Biologic Therapies for Aging Discs Flagstaff AZ

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Roman T. Lewicky, MD
(928) 774-7757
1485 N. Tourquoise Dr.
Flagstaff, AZ
Business
Northern Arizona Orthopaedics, LTD.
Specialties
Orthopedics
Insurance
Insurance Plans Accepted: Blue CrossUnited Healthcare
Medicare Accepted: Yes
Workmens Comp Accepted: Yes
Accepts Uninsured Patients: Yes
Emergency Care: No

Doctor Information
Primary Hospital: Flagstaff Medical Center
Residency Training: Northwestern University Medical Center Orthopaedic Surgery 1975
Medical School: Northwestern University Medical School, 1968
Additional Information
Member Organizations: ABOS AAOS AANA ArMA
Awards: Arizona Sports Medicine Doctor of the Year, 1982.
Languages Spoken: English,Spanish,Ukrainian,Polish

Data Provided By:
Bert Mc Kinnon, MD
(928) 773-2538
77 W Forest Ave Ste 301
Flagstaff, AZ
Specialties
Orthopedics
Gender
Male
Education
Medical School: Univ Of Co Sch Of Med, Denver Co 80262
Graduation Year: 1973

Data Provided By:
Yuri M. Lewicky, MD
(928) 774-7757
1485 N. Turquoise Drive 
Flagstaff, AZ
Specialty
Orthopaedic Sugeon
Gender
Sports Medicine Doctor, shoulder, knee injuries

Data Provided By:
William Michael Mc Fadden, DDS
(928) 774-4982
1425 N Beaver St
Flagstaff, AZ
Specialties
Orthodontics/Dentofacial Orthopedics

Data Provided By:
Nathaniel James Stewart, MD
(608) 791-9876
1200 N Beaver St
Flagstaff, AZ
Specialties
Orthopedics
Gender
Male
Education
Medical School: Univ Of Mn Med Sch-Minneapolis, Minneapolis Mn 55455
Graduation Year: 1992

Data Provided By:
Paul Kingsley Forberg, MD
(928) 527-0904
Flagstaff, AZ
Specialties
Orthopedics
Gender
Male
Education
Medical School: Tufts Univ Sch Of Med, Boston Ma 02111
Graduation Year: 1967

Data Provided By:
Joel Thomas Rohrbough, MD
(928) 774-7757
77 W Forest Ave Ste 302
Flagstaff, AZ
Specialties
Orthopedics
Gender
Male
Education
Medical School: Loma Linda Univ Sch Of Med, Loma Linda Ca 92350
Graduation Year: 1992

Data Provided By:
Robert T Caskey, DDS
(928) 774-2745
710 N Beaver St Ste 4B
Flagstaff, AZ
Specialties
Orthodontics/Dentofacial Orthopedics

Data Provided By:
Michael Abeshaus, MD
(928) 774-7757
1485 N Turquoise Dr Ste 200
Flagstaff, AZ
Specialties
Orthopedics
Gender
Male
Education
Medical School: Univ Of Az Coll Of Med, Tucson Az 85724
Graduation Year: 1986

Data Provided By:
Darius Mirza Moezzi
(928) 773-2280
77 W Forest Ave
Flagstaff, AZ
Specialty
Orthopedic Surgery

Data Provided By:
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Biologic Therapies for Aging Discs

The lines and wrinkles on our faces aren't the only signs of the inevitable aging process. Progressive degenerative changes have also been documented in the spine. One of the areas of great interest is the intervertebral disc . New biologic therapies for aging discs are the subject of this review article on the topic.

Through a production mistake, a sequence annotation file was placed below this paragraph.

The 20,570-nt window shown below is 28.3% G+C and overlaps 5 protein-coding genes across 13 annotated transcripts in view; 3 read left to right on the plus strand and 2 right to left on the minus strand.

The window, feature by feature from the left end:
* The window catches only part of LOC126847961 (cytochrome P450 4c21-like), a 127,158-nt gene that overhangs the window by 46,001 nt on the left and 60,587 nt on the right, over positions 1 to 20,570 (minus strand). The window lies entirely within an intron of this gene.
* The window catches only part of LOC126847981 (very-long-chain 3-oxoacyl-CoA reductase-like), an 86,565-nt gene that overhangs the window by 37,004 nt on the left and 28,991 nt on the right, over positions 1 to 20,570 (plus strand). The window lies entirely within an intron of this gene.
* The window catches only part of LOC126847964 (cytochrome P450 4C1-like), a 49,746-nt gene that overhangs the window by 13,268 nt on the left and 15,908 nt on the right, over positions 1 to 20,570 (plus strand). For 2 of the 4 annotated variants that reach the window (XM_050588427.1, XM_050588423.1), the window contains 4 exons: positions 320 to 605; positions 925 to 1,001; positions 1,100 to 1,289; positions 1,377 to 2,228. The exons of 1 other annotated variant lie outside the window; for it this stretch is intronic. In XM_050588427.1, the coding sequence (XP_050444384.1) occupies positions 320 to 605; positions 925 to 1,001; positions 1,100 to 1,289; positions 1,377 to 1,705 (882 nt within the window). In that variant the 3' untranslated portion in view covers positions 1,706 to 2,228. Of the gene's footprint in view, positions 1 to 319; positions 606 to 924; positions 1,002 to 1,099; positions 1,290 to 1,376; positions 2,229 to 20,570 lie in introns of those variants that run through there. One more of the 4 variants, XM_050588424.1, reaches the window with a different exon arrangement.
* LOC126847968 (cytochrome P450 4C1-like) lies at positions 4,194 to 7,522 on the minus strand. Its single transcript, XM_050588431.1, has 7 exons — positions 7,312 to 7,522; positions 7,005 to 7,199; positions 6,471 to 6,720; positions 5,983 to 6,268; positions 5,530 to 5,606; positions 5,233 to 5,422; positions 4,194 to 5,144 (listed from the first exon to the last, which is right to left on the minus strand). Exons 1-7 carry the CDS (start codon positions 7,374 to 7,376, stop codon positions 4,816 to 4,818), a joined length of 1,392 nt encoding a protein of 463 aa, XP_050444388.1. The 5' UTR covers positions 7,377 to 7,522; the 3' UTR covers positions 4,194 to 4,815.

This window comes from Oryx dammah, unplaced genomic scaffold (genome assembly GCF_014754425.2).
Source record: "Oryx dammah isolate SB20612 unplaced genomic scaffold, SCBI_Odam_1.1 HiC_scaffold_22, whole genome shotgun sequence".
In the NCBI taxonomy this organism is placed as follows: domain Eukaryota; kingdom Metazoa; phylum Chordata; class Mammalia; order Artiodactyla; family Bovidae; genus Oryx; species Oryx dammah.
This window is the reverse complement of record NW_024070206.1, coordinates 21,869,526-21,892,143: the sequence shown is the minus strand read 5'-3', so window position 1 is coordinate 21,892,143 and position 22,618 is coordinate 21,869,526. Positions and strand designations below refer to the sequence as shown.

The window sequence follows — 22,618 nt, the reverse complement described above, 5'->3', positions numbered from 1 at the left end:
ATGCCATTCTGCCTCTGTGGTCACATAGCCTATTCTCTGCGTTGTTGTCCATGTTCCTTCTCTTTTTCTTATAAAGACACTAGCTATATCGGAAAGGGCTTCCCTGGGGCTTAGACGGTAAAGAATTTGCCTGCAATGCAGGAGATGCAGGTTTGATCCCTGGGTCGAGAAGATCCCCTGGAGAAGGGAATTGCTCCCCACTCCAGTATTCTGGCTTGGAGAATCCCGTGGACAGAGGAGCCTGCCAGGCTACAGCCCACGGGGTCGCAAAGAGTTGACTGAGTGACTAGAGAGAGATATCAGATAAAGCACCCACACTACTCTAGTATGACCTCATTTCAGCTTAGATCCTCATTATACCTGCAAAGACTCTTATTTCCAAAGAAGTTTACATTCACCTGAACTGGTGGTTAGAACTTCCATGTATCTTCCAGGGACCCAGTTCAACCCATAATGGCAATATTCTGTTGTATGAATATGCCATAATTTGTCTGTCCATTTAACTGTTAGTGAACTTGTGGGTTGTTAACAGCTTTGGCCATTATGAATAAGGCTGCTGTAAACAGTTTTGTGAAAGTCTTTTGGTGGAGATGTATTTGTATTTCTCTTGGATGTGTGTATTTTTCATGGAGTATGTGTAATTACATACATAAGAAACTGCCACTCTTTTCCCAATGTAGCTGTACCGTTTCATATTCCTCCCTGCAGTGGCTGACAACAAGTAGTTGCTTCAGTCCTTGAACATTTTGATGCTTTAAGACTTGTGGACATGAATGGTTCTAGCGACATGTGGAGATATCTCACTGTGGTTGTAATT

There are 33 vertebrae or spinal bones. Between each vertebra is a disc made of tough cartilage with a fluid center. These discs provide the cushion that allows your backbone to bend and twist. Discs also act like shock absorbers as we walk, run, and jump. Each vertebral segment consists of bone next to bone with a cartilage cushion between. They are tied together with connective tissue, ligaments, and tendons.

Degenerative disc disease is an example of something that affects most people as they get older. Everyone is going to have a certain amount of damage to the spine. This occurs throughout a lifetime. The discs can flatten, and protrude from between the bones. In time, most people will have small tears in the outer layers of these discs.

Finding ways to repair damage to the discs is the focus of many research studies. One of the most recent directions in research has been the use of biologic therapies to restore the disc. Examples of these treatment approaches include disc cell reimplantation, stem cell implantation, disc denervation, injection of therapeutic proteins, and gene therapy.

What are these therapies and how do they work? Biologic therapies of this type are meant to help at the cellular level. Scientists have shown that inside the cells of the disc there is a limited amount of blood flow. As a result, there are waste products building up. The cell becomes very acidic and that is a harsh environment that doesn't support cell health very well.

As we age, there are fewer new cells to replace the old. Fluid leaks out of the discs that never gets replaced. We start to lose the strength of the discs needed to cushion and support the spine. A loss of disc height can lead to disc space collapse.

That's what's happening on the inside at the cellular level. On the outside, the affected individual may not feel anything until the degenerative process has gone on quite a while. Eventually, back pain, loss of motion, and loss of function get our attention. By then, there may not be much that can be done to save the disc. Right now, surgery to remove the disc is often the only option.

That could change if any of these biologic therapies can be perfected. Right now they are still in the experimental stages. Most of the studies have been done on animals but a few human trials have been conducted.

For example, disc tissue reimplantation is a process in which a few healthy cells are removed from an intact disc. They are taken to a lab where they can be multiplied and then reinjected into the diseased disc. The hope is that the new, healthy cells will replace the damaged cells and restore the strength of t...

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